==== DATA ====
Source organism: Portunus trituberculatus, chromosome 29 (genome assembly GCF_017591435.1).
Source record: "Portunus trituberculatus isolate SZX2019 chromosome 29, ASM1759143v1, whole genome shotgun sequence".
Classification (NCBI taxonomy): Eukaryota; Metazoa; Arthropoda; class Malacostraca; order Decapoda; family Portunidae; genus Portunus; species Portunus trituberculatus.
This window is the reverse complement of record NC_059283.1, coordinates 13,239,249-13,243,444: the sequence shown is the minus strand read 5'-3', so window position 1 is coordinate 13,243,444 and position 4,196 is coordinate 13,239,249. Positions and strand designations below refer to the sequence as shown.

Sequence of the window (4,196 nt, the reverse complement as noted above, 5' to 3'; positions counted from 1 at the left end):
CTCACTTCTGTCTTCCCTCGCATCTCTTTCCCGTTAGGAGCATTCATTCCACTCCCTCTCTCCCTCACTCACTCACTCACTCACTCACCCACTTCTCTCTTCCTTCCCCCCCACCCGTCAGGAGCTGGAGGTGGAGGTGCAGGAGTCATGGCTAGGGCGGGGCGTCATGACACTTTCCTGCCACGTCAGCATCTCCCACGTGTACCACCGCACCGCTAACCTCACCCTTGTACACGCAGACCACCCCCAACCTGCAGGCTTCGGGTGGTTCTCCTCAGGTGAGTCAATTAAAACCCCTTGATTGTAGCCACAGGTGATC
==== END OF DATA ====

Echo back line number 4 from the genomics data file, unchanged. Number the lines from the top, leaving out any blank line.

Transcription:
This window is the reverse complement of record NC_059283.1, coordinates 13,239,249-13,243,444: the sequence shown is the minus strand read 5'-3', so window position 1 is coordinate 13,243,444 and position 4,196 is coordinate 13,239,249. Positions and strand designations below refer to the sequence as shown.